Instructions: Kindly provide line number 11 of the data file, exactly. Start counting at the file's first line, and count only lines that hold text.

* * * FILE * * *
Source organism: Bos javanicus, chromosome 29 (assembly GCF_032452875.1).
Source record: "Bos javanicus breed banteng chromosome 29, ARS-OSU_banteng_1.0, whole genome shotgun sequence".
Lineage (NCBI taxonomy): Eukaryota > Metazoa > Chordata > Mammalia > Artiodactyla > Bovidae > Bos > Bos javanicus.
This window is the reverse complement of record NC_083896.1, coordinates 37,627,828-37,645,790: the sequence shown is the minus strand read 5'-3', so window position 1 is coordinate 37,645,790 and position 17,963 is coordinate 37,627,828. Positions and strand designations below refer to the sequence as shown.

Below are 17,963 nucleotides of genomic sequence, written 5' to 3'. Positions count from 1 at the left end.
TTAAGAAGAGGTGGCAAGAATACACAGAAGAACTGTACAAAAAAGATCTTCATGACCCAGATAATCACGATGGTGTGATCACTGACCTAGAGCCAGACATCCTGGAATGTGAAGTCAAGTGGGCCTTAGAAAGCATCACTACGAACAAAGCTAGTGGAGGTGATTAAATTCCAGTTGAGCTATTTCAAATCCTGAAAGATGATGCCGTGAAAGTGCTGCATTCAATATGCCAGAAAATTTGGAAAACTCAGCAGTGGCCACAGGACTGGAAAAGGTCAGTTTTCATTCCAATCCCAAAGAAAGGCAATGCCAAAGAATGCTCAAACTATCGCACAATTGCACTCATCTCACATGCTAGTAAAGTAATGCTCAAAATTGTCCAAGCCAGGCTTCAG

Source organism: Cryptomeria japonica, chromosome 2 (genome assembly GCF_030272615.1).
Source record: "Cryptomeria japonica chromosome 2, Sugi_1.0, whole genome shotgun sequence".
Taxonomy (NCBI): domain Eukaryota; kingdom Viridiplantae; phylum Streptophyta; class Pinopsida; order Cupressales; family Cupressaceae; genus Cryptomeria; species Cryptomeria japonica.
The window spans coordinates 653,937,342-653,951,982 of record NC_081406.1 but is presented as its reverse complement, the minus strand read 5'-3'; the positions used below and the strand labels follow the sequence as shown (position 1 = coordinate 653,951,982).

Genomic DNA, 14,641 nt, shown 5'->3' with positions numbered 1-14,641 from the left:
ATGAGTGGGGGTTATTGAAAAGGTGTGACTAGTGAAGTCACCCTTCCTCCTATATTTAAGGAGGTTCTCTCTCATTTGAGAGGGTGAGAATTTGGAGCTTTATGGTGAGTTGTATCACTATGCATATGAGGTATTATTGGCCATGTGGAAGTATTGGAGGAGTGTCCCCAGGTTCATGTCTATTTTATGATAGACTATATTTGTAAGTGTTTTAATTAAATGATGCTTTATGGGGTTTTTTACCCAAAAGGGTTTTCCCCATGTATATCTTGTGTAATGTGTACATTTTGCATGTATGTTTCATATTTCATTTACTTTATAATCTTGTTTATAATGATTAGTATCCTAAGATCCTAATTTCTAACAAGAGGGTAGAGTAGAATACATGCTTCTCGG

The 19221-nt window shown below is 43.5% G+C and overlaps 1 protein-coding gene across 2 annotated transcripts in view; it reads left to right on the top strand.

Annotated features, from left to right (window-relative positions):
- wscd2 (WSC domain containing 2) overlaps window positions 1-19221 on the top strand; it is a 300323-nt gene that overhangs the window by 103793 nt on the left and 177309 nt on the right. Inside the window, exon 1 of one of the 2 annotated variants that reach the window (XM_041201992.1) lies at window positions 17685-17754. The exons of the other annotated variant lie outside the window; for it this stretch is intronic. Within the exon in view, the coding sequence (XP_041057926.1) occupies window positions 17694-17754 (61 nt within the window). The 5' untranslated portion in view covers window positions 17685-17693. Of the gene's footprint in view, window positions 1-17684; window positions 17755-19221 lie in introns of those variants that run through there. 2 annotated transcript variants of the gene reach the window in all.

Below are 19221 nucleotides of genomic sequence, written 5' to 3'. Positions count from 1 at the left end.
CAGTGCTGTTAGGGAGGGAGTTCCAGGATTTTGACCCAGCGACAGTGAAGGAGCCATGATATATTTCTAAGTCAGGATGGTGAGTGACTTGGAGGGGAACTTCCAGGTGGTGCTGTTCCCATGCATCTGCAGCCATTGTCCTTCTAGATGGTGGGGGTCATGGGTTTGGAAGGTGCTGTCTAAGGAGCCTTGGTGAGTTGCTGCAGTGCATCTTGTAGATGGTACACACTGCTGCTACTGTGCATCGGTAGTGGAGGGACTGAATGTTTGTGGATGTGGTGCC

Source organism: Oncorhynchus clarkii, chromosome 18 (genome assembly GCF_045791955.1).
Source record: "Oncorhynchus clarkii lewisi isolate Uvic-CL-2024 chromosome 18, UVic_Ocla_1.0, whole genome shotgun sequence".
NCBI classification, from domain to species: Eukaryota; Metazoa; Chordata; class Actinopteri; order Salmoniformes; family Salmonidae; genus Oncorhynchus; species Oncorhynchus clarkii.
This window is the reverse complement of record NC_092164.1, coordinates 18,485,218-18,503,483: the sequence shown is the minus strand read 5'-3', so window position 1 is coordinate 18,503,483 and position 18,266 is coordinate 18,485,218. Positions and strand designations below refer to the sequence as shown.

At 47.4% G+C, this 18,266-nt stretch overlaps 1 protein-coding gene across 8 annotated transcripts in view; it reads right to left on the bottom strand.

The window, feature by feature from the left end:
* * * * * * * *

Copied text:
Genomic DNA, 14,641 nt, shown 5'->3' with positions numbered 1-14,641 from the left: